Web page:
Something over 82 million more people are alive this Christmas than have ever been alive before, as our world population moves inexorably towards the eight billion mark, due in now just over three years.
It’s growth that used to cause people to talk a lot about something they called the ‘population explosion’ – a term used in everyday dialogue 30, 40, and 50 years ago, when it was presented as a very serious problem indeed. But, maybe, we just all got used to it after that.
For sure, when my eldest son this weekend opened a website called worldometers and showed me the globe’s population count, it brought me up short. It carried a chart that I have left space for this week, because I think that one chart is more powerful than any number of words I can write. It runs from the year 1 AD to today. “Does that look right to you,” he asked? (see graphic).
Truly, in a single shot that line shows the pressure we are now putting our planet under.
It sits below counters showing how many people have been born today, already more than 123,000 in the early hours of Christmas Eve, as 52,000 have died in the same early morning of 24th December 2019, and our world population has grown by 71,000 this one-third of a day.
The good news is that the rate of growth has slowed. The world’s population has doubled since 1970, but it will take nearly 200 years to double again from the new larger base.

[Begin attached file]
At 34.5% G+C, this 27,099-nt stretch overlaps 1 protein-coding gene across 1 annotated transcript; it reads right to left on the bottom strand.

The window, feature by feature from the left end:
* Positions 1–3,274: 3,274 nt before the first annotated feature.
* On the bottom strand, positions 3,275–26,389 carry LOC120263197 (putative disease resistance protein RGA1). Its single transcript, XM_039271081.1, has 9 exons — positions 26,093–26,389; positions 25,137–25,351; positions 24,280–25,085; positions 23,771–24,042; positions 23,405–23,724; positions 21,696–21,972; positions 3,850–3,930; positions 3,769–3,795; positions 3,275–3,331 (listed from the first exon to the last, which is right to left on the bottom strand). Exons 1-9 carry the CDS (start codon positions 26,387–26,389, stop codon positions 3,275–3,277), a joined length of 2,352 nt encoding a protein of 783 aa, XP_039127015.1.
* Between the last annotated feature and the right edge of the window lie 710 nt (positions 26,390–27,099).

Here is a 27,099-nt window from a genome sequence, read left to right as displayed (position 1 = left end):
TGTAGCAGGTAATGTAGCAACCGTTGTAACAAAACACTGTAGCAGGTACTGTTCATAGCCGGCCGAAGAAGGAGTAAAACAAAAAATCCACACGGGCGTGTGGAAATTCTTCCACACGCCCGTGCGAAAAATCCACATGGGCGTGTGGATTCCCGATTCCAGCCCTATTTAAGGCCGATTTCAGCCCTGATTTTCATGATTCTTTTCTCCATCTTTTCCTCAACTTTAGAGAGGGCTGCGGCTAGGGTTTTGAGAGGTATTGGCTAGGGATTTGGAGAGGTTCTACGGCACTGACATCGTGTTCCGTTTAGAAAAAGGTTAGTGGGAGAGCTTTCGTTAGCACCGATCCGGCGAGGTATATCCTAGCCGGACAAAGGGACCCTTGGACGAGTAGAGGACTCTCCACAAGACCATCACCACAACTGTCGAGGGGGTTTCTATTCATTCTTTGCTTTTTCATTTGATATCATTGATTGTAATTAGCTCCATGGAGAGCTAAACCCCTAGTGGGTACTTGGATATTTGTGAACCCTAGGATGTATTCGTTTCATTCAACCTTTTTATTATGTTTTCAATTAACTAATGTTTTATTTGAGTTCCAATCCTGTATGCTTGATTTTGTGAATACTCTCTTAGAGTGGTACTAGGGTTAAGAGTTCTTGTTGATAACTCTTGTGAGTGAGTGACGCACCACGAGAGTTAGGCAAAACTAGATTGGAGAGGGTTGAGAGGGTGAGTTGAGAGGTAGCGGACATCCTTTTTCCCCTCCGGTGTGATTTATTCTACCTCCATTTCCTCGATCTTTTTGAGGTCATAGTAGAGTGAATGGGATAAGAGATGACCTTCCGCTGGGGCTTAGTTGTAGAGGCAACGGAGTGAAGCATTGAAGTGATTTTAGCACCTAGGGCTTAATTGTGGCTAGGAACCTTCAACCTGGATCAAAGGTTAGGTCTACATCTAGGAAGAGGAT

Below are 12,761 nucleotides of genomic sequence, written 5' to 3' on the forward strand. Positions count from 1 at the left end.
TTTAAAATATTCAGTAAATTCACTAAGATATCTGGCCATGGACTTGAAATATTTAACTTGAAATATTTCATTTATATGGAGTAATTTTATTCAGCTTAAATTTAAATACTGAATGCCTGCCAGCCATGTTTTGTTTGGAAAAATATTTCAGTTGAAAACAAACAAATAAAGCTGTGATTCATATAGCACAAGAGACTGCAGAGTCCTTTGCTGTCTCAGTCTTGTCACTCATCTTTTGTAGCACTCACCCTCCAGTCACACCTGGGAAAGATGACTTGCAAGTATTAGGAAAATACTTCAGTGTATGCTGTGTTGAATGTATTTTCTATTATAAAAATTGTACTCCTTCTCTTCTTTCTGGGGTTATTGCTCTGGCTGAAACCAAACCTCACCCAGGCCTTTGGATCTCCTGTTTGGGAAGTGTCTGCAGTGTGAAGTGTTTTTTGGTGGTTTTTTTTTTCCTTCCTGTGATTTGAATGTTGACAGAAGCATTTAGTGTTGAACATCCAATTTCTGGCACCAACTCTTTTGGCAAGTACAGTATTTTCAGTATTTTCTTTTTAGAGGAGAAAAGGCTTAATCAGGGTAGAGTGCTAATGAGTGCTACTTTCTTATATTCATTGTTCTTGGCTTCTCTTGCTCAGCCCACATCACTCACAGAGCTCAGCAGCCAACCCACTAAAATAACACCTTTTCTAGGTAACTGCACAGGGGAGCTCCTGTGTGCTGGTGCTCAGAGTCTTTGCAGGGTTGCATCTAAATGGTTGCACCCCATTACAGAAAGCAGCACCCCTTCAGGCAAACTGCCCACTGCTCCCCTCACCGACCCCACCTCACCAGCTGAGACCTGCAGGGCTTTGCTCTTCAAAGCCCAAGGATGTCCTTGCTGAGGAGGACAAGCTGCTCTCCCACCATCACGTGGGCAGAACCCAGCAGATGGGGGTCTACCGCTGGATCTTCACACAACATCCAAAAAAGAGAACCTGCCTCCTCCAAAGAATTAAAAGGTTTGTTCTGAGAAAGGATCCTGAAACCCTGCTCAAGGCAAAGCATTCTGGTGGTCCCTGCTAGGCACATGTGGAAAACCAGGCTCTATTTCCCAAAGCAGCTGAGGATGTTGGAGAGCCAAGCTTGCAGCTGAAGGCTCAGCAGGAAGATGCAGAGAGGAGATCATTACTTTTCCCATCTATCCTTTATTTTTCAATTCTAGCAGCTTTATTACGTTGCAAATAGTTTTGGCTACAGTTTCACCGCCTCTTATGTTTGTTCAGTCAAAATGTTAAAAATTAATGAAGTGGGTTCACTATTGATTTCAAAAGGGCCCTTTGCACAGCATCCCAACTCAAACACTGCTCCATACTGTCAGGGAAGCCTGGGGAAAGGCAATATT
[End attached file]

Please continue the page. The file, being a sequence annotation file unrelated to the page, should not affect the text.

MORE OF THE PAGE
But even at its now slower growth it’s on a straight line upwards to 10 billion and onwards.
And how shall we all live as our population just keeps ballooning like that? For, if anything has characterised 2019 as a global awakening, it is surely Greta Thunberg’s dark warnings of our planet’s extinction if we do not take more care of our planet. Yet sat behind all the talk of climate change and emissions, of pollution and consumer wastefulness, is that straight line upwards in population growth.
And a large proportion of that growth is happening in Africa, and in Kenya, where we are already plagued by issues of food security, and water shortages, and healthcare gaps.
Yet a friend of mine, a hyperactive nominated senator of great idealism and energy, also told me this weekend that 2020 must, per se, be the year of reform. And now I hope we shall see more than electoral reform this year ahead.
I hope that maybe we could take strides towards water harvesting and agricultural production, stop messing around throwing away much of our crop protection, and start building up our high yield seed production, in earnest.
For as I rolled around the prospect of another decade and another on that vertical elevator, the only thing that will spare us the horror of millions dying of starvation in scenes that would out-strip anything we have ever seen in their horror and scale, is if we learn how to produce more food and to tend our water.
Which brought me back to a reflection on my own purpose in life. As it happens, that’s agriculture, and not just any agriculture, but smallholder agriculture, in Kenya and Africa, and how to raise its productivity, with more training, more information, and more attention.
It’s a focus that has always made me impatient of politics and party claims, because everybody needs food and water, no matter where they have come from, or what they believe.
So, as I stared at that chart, it renewed my determination to do even more in the year ahead to empower our farmers to produce our food. Let the 2020s be a decade where we have better lives, please, and not worse ones. Let’s equip our farmers, all of us, to do much more.